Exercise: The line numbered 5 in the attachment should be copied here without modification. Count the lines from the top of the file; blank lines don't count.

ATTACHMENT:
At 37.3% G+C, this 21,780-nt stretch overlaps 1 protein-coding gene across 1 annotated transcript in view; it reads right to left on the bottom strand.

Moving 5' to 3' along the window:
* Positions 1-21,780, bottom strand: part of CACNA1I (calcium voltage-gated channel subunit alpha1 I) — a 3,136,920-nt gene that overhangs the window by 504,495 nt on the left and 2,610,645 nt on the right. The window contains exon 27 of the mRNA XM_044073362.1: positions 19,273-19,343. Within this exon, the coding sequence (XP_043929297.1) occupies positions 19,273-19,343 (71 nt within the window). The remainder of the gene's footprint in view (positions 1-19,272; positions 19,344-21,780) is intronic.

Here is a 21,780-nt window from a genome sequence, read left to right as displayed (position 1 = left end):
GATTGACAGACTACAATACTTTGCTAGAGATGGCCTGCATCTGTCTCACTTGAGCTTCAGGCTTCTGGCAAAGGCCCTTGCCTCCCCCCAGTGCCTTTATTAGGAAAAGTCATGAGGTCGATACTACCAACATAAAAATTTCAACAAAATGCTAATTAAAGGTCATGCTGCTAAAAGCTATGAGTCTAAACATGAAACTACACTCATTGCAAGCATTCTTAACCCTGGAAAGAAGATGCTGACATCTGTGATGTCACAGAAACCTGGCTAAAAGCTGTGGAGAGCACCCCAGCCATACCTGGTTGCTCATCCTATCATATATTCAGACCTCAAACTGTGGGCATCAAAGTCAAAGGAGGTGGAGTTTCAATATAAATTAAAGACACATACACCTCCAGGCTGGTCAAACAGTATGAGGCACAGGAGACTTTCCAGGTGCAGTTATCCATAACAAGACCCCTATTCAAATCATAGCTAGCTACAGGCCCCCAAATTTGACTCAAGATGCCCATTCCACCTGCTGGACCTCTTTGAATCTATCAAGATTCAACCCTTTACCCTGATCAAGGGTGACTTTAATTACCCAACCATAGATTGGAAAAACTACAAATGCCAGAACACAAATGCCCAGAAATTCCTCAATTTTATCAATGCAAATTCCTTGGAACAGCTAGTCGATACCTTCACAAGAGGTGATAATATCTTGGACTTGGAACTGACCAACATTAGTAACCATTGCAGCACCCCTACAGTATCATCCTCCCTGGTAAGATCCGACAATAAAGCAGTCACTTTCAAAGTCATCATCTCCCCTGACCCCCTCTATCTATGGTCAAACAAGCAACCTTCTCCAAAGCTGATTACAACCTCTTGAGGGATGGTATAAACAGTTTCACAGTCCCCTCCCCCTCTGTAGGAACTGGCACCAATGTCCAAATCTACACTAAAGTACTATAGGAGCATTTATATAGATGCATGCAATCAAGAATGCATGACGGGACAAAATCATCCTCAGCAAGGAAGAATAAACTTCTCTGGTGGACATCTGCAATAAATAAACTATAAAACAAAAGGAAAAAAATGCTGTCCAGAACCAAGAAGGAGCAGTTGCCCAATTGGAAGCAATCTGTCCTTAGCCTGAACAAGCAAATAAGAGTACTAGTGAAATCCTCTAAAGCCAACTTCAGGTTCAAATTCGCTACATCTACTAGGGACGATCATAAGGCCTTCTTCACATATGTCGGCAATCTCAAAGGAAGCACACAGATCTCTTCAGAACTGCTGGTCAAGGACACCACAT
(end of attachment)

GATTGACAGACTACAATACTTTGCTAGAGATGGCCTGCATCTGTCTCACTTGAGCTTCAGGCTTCTGGCAAAGGCCCTTGCCTCCCCCCAGTGCCTTTATTAGGAAAAGTCATGAGGTCGATACTACCAACATAAAAATTTCAACAAAATGCTAATTAAAGGTCATGCTGCTAAAAGCTATGAGTCTAAACATGAAACTACACTCATTGCAAGCATTCTTAACCCTGGAAAGAAGATGCTGACATCTGTGATGTCACAGAAACCTGGCTAAAAGCTGTGGAGAGCACCCCAGCCATACCTGGTTGCTCATCCTATCATATATTCAGACCTCAAACTGTGGGCATCAAAGTCAAAGGAGGTGGAGTTTCAATATAAATTAAAGACACATACACCTCCAGGCTGGTCAAACAGTATGAGGCACAGGAGACTTTCCAGGTGCAGTTATCCATAACAAGACCCCTATTCAAATCATAGCTAGCTACAGGCCCCCAAATTTGACTCAAGATGCCCATTCCACCTGCTGGACCTCTTTGAATCTATCAAGATTCAACCCTTTACCCTGATCAAGGGTGACTTTAATTACCCAACCATAGATTGGAAAAACTACAAATGCCAGAACACAAATGCCCAGAAATTCCTCAATTTTATCAATGCAAATTCCTTGGAACAGCTAGTCGATACCTTCACAAGAGGTGATAATATCTTGGACTTGGAACTGACCAACATTAGTAACCATTGCAGCACCCCTACAGTATCATCCTCCCTGGTAAGATCCGACAATAAAGCAGTCACTTTCAAAGTCATCATCTCCCCTGACCCCCTCTATCTATGGTCAAACAAGCAACCTTCTCCAAAGCTGATTACAACCTCTTGAGGGATGGTATAAACAGTTTCACAGTCCCCTCCCCCTCTGTAGGAACTGGCACCAATGTCCAAATCTACACTAAAGTACTATAGGAGCATTTATATAGATGCATGCAATCAAGAATGCATGACGGGACAAAATCATCCTCAGCAAGGAAGAATAAACTTCTCTGGTGGACATCTGCAATAAATAAACTATAAAACAAAAGGAAAAAAATGCTGTCCAGAACCAAGAAGGAGCAGTTGCCCAATTGGAAGCAATCTGTCCTTAGCCTGAACAAGCAAATAAGAGTACTAGTGAAATCCTCTAAAGCCAACTTCAGGTTCAAATTCGCTACATCTACTAGGGACGATCATAAGGCCTTCTTCACATATGTCGGCAATCTCAAAGGAAGCACACAGATCTCTTCAGAACTGCTGGTCAAGGACACCACAT